To generate ultrasound, a high-frequency generator is needed that converts the normal mains frequency of 50 - 60 Hz into high-frequency vibrations between 20 and 40 kHz. So-called transducers, which can be installed under the cleaning bath, for example, then convert these electromagnetic vibrations into mechanical vibrations of the same frequency. In simple terms, the sound transducer is nothing more than a resonance system that is excited to natural oscillations by suitable energy supply. Known electroacoustic sound transducers such as telephones or loudspeakers, which work in the auditory frequency range, fail in the ultrasonic range for various reasons. Therefore, the indirect piezoelectric effect is used here. If an electrical voltage is applied to a piezoelectric material, the material reacts by increasing in length, and by shortening when the polarity of the voltage is reversed. In this way, an electrical oscillation in which the polarity of the voltage is constantly reversed can be converted into a mechanical alternating movement.
Sintered ceramics made of lead zirconate titanate (PZT), which have an efficiency of more than 90 percent, are used for the production of high-performance ultrasound devices.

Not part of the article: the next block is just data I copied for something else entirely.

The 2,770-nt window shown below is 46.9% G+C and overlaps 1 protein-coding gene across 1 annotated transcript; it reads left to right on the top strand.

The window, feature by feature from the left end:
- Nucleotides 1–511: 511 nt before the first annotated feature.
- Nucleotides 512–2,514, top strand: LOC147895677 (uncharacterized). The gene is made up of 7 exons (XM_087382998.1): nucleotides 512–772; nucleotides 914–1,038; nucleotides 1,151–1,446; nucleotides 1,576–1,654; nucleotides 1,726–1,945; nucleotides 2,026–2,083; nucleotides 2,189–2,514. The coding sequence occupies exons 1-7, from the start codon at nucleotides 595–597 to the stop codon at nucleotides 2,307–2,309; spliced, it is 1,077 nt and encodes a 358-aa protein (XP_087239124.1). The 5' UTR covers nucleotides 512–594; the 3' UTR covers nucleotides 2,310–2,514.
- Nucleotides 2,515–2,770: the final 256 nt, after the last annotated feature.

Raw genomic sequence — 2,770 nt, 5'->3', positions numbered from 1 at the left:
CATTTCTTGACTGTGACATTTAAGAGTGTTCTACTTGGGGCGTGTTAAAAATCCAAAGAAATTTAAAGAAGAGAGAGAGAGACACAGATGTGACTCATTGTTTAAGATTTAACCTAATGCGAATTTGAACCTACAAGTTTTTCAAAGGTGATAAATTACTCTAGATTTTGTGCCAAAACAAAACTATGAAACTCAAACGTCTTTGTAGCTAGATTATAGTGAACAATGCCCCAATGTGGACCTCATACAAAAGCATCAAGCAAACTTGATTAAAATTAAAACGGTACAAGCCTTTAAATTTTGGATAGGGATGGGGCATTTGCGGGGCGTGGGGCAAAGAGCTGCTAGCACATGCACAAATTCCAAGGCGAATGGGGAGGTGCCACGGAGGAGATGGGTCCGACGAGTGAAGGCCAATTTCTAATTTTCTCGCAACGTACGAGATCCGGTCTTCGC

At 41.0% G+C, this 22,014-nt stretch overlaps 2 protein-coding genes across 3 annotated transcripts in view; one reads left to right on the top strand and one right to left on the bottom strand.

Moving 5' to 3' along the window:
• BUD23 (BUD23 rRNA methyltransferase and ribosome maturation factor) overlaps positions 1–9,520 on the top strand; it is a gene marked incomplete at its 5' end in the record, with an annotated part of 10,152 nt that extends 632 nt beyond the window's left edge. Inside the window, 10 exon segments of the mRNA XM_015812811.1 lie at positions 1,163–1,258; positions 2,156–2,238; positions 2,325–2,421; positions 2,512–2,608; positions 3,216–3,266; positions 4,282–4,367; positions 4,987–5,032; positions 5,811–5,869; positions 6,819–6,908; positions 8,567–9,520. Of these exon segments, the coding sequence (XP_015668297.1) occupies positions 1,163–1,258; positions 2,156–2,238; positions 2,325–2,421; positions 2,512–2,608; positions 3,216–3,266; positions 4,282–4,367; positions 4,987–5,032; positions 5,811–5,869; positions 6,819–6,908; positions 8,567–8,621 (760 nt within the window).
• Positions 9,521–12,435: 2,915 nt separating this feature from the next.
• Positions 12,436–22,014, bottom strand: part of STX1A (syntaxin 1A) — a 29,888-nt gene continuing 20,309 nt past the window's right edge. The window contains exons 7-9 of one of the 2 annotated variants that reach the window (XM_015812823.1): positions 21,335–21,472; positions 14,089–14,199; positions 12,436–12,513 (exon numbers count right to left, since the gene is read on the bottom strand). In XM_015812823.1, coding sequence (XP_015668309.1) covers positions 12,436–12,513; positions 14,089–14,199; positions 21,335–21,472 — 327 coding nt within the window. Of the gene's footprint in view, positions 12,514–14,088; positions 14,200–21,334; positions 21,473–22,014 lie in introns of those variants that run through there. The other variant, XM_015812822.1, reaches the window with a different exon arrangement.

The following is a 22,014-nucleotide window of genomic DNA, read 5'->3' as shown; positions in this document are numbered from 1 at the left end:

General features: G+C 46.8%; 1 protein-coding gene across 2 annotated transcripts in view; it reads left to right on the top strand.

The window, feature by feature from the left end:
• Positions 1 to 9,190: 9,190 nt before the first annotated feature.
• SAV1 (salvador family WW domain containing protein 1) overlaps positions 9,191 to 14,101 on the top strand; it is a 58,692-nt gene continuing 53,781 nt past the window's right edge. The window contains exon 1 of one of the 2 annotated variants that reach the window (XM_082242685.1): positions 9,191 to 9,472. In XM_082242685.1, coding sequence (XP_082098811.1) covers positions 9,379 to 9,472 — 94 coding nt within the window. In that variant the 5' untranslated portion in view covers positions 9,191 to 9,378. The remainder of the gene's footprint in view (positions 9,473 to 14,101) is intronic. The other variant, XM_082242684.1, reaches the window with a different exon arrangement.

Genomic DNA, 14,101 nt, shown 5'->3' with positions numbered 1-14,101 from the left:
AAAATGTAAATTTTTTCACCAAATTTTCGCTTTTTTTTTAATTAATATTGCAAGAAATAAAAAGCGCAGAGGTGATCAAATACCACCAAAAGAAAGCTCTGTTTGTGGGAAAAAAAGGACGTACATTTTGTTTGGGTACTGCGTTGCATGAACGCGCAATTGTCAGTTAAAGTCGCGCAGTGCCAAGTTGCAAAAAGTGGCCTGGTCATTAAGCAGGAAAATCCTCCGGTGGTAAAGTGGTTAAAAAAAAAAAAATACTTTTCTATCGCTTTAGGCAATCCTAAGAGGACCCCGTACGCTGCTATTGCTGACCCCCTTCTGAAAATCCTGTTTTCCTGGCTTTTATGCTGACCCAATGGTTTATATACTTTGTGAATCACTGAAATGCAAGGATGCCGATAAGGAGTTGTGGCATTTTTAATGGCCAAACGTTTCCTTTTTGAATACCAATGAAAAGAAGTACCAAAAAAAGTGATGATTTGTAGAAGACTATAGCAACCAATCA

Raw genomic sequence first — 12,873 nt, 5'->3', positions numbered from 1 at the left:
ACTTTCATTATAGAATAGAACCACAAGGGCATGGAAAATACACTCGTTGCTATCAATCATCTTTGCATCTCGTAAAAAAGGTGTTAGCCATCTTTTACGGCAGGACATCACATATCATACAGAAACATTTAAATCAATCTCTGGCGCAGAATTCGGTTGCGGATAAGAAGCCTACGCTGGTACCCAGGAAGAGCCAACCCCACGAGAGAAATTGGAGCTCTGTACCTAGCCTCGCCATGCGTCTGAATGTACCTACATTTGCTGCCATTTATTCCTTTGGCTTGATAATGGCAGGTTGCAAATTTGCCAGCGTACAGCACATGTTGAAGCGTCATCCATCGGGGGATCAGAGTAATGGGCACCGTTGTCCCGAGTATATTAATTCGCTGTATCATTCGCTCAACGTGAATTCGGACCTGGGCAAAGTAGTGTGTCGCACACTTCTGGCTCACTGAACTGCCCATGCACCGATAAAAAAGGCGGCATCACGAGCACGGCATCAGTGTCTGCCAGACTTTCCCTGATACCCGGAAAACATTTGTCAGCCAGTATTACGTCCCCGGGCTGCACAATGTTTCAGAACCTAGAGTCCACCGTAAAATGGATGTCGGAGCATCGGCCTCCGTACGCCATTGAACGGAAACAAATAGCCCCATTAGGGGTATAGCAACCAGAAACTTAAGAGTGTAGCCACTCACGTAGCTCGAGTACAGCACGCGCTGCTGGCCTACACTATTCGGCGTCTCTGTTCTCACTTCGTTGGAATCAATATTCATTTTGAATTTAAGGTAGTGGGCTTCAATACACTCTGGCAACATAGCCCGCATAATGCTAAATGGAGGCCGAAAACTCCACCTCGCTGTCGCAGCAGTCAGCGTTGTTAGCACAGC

At low ultrasonic operating frequencies in the range of 25 kHz, the cleaning effect by cavitation is very efficient. The cavitation bubbles can become large (tensile and pressure phases last longer) and thus contain a lot of energy or release it when imploding. In comparatively higher frequency ranges of 40 kHz, a field of smaller but numerous cavitation bubbles is obtained and a particularly gentle cleaning of sensitive parts is achieved.
Depending on the area of application, frequencies of 25 kHz (rough cleaning in mechanical engineering) and 40 kHz (sensitive parts, e.g. from the medical, optical and electronics sectors) are used today.
Further information on the generation of ultrasound by means of sonotrode-based Ultrasonic homogenisers e.g. for cell disruption.